Working with what we’ve got


I’m heading to Fiji for work this weekend (no that isn’t code for a holiday as one of my housemates has suggested). I’ll be at a conference first up, and then heading further afield to a few rural and remote communities to do scoping for potential community enterprise opportunities in a number of cash poor areas.

I’ve worked in Fiji a lot in the past, and can’t wait to get back there. I’m very much looking forward to connecting with a number of very precious people.

Something I’ve been reflecting on prior to our departure though, is the method we (Centre for Social Change) take with our community development work, and how applicable it is at a personal level, across cultures, and levels of experience.

Community knowledge sharing I did at Ware Island in Milne Bay, PNG, early 2013.

Community knowledge sharing I did at Ware Island in Milne Bay, PNG, early 2013.

We use a strengths-based approach in the communities we work in. So rather than going in and pointing out everything a community ‘lacks’ – which tends to be the favoured approach of many agencies – we go in and look for what works – what are the strengths to be built upon?

Also known as Asset Based Community Development (ABCD), this approach places local people in the position of expert. We highly value local knowledge and believe it’s intrinsic to understanding how the local economy works; and seek their help in identifying resources, skills and strengths within a community. We ask, what can be done with what the community already has?

We aim to determine possible solutions to issues with context specific and locally manageable solutions.  Our approach encourages learning by doing (not ‘formal training’ en masse, straight up), experimentation, starting small, and embracing failure with its attendant lessons. Our metrics for success aren’t based on getting it right the first time (although great if it ends up that way!).

Working this way we hope to ensure community resilience to external shocks (severe climate events, crop failure, political turmoil). Community conceived and led initiatives are far more likely to achieve long-term sustainability.


Makes sense doesn’t it? How does it feel in your body when someone goes out of their way to point out your faults, flaws and weaknesses? Not too great, right? But how about when we have our strengths and assets emphasised? It feels a little bit fan-reaking-tastic, that’s right.

I truly think there’s a huge lesson in this approach for us all.

What are your skills and strengths? Do you even know what they are? What can you do with what you already have?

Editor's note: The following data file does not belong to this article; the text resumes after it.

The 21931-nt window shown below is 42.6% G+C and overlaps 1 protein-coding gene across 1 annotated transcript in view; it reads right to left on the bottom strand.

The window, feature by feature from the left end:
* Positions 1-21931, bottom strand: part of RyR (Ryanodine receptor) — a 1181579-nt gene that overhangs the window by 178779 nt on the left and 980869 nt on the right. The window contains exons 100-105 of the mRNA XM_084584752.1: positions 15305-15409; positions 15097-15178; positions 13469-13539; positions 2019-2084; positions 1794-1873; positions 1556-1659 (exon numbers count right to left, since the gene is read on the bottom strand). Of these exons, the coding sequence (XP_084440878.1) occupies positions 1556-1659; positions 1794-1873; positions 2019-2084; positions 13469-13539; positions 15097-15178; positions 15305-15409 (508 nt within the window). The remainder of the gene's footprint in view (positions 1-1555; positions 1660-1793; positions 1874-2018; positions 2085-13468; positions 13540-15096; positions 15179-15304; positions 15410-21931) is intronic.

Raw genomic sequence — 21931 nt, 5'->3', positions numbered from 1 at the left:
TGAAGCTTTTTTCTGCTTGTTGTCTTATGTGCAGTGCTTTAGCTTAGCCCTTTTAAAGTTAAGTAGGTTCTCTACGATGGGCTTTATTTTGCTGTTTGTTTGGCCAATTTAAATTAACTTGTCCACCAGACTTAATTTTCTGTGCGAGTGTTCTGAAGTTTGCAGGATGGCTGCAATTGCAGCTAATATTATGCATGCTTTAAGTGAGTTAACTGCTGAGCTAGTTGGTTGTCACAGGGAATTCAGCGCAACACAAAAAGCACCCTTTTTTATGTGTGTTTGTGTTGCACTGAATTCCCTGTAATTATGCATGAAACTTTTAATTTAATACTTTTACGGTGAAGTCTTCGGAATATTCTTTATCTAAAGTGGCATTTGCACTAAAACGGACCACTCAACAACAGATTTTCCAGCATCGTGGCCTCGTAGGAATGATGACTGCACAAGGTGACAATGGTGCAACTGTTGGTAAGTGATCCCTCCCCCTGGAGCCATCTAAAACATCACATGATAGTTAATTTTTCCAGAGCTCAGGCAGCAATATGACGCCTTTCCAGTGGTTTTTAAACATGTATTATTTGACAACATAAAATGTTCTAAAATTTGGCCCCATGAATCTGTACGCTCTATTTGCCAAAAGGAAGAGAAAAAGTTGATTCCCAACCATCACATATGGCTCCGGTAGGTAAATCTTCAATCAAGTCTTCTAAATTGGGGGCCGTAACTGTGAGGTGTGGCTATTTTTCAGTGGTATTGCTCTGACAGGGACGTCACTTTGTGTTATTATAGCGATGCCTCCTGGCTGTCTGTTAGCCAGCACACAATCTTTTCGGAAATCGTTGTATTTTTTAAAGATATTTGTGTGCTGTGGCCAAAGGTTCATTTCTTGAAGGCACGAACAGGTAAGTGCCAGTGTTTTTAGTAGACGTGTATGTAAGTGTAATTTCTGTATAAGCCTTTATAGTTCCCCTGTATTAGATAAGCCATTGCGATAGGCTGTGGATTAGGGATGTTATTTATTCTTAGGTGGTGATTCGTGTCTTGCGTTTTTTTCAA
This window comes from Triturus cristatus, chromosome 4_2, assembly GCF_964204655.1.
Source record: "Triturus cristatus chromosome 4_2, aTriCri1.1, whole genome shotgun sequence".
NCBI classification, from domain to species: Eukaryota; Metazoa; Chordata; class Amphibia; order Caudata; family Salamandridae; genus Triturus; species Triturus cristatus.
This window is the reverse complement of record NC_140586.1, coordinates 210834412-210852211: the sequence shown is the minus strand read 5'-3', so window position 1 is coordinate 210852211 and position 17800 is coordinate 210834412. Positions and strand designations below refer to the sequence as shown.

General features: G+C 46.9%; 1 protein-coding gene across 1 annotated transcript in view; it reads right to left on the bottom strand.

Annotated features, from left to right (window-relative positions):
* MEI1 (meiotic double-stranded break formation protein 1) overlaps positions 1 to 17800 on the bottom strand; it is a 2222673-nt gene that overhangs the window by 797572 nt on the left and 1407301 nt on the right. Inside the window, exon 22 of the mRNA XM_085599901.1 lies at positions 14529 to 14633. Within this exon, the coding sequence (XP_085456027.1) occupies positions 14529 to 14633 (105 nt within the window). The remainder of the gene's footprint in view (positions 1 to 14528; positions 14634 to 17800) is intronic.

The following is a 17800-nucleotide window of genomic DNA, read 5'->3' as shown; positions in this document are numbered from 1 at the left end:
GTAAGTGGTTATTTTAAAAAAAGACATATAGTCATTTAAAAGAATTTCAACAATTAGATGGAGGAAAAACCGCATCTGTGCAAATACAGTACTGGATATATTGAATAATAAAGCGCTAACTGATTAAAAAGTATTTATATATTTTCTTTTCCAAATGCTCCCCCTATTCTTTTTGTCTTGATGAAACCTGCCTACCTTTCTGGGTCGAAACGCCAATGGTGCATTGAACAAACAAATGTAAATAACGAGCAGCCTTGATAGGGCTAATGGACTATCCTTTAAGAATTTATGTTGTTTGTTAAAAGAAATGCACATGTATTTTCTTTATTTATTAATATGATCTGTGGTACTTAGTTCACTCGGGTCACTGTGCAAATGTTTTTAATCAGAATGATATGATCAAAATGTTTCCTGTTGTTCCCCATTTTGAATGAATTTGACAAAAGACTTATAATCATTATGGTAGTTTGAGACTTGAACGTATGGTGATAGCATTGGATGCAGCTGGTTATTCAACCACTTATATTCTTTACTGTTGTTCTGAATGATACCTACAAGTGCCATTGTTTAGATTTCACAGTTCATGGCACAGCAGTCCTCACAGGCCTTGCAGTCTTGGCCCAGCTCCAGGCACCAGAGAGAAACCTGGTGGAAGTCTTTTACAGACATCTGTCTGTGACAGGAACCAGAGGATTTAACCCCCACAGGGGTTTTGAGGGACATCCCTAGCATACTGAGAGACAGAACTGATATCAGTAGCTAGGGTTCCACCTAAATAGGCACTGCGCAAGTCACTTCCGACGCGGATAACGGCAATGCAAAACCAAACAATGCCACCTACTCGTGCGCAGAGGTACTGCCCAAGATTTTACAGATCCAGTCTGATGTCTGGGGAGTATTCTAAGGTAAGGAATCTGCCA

Is there anything you’ve been meaning to do, but you’re convinced you need something else before you can up-level? I call bollocks on that, sweet thing, and insist you already have the ability to take a step towards achieving that feat, your dream, your desire, and most lofty goals, right at this very moment.

Are you nixing your inner photographic genius because you don’t think you can start until you have that delicious looking Digital-SLR and a professional course under your belt? Well, stop. There are plenty of amazing shots to be taken on a smart phone, or a simple point and shoot, and lots of photography lessons available for free on the interwebz, while you save for your treasures.

Okay, so how do I know what my strengths are?

I have a super simple little exercise for you. Take out your fave moleskine and pen, and do a quick stock take of your strongest qualities and attributes. Create three separate pages and label them as follows:

Head – qualifications, experience, what you know.

Heart – what you love doing (what lights you up, beautiful?)

Hand – what skills you have (are you a killer cook? Dress-maker? Stylist? Confidant?)

Now get to scribbling down everything you can think under each one, and don’t let your fear-based ego jump in with its negative Nancy-pants on (hence a bit of speed is key).

If you begin to struggle with this, get your bestie involved and have a mutual love-fest, sharing with one another what’s totally rocking about you both. It absolutely can be difficult at times to be objective about your greatest qualities, particularly as society is so peachy keen to point out what’s so wrong about us at every goddamn turn.

Now, once you’re done, take a good hard look at all of your strengths! Can you see how very capable you are? You rock the kasbah just showing up to life, everyday.

I firmly believe that when we focus more on our strengths, and indeed on one another’s strengths, we all step up to life in ways that we can’t even dream of.

Are you working with what you already have and sharing your strengths with the world? 


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